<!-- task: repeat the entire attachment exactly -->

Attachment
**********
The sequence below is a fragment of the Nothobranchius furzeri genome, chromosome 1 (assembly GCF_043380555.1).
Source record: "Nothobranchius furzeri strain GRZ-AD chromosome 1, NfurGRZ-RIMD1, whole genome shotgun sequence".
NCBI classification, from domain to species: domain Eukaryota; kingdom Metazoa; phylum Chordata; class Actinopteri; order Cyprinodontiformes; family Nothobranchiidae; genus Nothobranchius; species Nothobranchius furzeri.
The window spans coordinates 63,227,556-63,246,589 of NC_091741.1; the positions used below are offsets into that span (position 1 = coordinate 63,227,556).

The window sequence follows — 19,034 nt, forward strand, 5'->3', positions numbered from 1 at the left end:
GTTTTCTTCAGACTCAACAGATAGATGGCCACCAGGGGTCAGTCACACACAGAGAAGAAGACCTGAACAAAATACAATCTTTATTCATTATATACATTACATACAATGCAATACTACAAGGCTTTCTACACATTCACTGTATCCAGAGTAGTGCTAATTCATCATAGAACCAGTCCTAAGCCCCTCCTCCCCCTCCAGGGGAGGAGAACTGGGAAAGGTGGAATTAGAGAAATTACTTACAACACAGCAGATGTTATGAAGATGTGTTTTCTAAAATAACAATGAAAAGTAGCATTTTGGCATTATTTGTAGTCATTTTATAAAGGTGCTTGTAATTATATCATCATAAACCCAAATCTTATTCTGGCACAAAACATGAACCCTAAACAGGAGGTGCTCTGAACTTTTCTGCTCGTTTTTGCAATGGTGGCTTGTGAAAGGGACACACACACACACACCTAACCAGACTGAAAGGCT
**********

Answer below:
The sequence below is a fragment of the Nothobranchius furzeri genome, chromosome 1 (assembly GCF_043380555.1).
Source record: "Nothobranchius furzeri strain GRZ-AD chromosome 1, NfurGRZ-RIMD1, whole genome shotgun sequence".
NCBI classification, from domain to species: domain Eukaryota; kingdom Metazoa; phylum Chordata; class Actinopteri; order Cyprinodontiformes; family Nothobranchiidae; genus Nothobranchius; species Nothobranchius furzeri.
The window spans coordinates 63,227,556-63,246,589 of NC_091741.1; the positions used below are offsets into that span (position 1 = coordinate 63,227,556).

The window sequence follows — 19,034 nt, forward strand, 5'->3', positions numbered from 1 at the left end:
GTTTTCTTCAGACTCAACAGATAGATGGCCACCAGGGGTCAGTCACACACAGAGAAGAAGACCTGAACAAAATACAATCTTTATTCATTATATACATTACATACAATGCAATACTACAAGGCTTTCTACACATTCACTGTATCCAGAGTAGTGCTAATTCATCATAGAACCAGTCCTAAGCCCCTCCTCCCCCTCCAGGGGAGGAGAACTGGGAAAGGTGGAATTAGAGAAATTACTTACAACACAGCAGATGTTATGAAGATGTGTTTTCTAAAATAACAATGAAAAGTAGCATTTTGGCATTATTTGTAGTCATTTTATAAAGGTGCTTGTAATTATATCATCATAAACCCAAATCTTATTCTGGCACAAAACATGAACCCTAAACAGGAGGTGCTCTGAACTTTTCTGCTCGTTTTTGCAATGGTGGCTTGTGAAAGGGACACACACACACACACCTAACCAGACTGAAAGGCT